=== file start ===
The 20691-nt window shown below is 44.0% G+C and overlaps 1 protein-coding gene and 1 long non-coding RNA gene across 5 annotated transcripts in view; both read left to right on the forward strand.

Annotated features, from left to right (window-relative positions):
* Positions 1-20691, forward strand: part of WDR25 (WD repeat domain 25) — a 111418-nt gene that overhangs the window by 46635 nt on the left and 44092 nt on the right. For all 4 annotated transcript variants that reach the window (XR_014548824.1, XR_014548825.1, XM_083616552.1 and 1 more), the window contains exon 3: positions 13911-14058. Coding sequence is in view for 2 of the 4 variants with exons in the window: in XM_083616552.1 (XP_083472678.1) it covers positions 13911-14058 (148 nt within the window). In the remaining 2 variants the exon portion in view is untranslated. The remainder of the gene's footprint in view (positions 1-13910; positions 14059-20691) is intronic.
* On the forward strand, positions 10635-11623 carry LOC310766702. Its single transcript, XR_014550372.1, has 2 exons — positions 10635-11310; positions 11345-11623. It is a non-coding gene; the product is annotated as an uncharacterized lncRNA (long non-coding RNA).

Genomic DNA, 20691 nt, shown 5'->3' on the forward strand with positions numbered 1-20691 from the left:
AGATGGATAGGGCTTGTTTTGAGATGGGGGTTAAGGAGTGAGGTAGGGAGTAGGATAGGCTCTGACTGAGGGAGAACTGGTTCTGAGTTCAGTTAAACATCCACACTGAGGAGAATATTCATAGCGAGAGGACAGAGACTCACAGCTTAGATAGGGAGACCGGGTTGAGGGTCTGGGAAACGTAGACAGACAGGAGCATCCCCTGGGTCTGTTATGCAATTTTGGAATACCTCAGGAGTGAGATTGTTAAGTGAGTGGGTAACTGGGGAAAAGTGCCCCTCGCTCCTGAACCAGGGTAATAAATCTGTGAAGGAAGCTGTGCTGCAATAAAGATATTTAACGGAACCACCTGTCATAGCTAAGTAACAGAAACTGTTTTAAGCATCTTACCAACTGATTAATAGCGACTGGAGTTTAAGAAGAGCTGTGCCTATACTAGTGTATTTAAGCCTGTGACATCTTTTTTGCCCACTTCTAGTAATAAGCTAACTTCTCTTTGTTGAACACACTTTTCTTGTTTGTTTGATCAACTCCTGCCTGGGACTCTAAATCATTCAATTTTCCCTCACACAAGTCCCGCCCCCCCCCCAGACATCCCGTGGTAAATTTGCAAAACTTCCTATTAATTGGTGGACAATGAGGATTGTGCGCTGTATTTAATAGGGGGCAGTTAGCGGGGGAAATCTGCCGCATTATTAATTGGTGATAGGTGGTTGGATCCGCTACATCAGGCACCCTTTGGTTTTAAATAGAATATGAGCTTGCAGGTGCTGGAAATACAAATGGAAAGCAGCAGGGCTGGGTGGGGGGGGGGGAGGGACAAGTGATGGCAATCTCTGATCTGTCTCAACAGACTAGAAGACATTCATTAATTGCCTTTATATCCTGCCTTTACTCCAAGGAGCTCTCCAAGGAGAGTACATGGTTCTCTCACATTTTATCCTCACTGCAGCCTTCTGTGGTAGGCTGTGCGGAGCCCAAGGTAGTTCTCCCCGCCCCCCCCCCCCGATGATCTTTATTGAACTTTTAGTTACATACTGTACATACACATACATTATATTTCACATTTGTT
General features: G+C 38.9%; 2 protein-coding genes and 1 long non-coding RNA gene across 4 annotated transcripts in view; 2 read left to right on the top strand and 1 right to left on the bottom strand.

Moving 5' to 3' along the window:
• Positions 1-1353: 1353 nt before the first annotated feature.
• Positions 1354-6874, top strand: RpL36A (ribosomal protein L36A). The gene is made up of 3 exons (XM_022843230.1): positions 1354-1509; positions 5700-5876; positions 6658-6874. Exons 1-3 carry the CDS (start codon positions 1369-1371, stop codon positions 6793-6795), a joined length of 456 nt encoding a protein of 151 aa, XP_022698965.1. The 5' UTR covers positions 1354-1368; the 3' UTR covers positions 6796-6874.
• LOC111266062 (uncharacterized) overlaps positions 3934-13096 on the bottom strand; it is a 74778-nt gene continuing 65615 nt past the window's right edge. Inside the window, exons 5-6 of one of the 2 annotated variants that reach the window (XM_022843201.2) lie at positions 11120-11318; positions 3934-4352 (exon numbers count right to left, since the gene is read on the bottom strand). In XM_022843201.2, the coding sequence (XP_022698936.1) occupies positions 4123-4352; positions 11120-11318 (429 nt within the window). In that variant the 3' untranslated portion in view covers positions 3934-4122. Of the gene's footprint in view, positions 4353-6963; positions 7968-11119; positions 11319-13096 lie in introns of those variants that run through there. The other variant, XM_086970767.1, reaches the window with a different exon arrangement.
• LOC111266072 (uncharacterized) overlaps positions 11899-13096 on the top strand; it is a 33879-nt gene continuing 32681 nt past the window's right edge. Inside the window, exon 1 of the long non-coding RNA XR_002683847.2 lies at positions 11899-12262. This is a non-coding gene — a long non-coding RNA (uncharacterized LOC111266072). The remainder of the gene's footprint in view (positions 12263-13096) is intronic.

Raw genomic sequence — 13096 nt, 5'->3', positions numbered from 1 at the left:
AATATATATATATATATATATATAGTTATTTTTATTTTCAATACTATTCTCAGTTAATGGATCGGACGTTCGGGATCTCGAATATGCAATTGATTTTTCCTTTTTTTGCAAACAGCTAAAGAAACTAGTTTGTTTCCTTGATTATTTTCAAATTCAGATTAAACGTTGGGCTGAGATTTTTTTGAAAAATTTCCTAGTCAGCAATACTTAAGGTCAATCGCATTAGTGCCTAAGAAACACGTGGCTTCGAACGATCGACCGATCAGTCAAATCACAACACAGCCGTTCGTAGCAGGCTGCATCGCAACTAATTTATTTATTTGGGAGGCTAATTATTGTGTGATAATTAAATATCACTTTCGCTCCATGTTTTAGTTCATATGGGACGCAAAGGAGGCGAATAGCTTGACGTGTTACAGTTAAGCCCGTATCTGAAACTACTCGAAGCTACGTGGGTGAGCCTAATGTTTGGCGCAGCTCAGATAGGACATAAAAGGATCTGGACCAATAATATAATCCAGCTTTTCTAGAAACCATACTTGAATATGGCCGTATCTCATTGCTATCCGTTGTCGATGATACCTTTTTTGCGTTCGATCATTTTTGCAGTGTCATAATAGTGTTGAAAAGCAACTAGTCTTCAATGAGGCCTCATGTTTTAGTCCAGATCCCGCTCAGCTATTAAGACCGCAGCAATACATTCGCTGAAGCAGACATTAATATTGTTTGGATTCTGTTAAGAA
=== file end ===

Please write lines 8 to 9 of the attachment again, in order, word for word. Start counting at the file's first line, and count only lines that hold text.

Moving 5' to 3' along the window:
• Positions 1-1353: 1353 nt before the first annotated feature.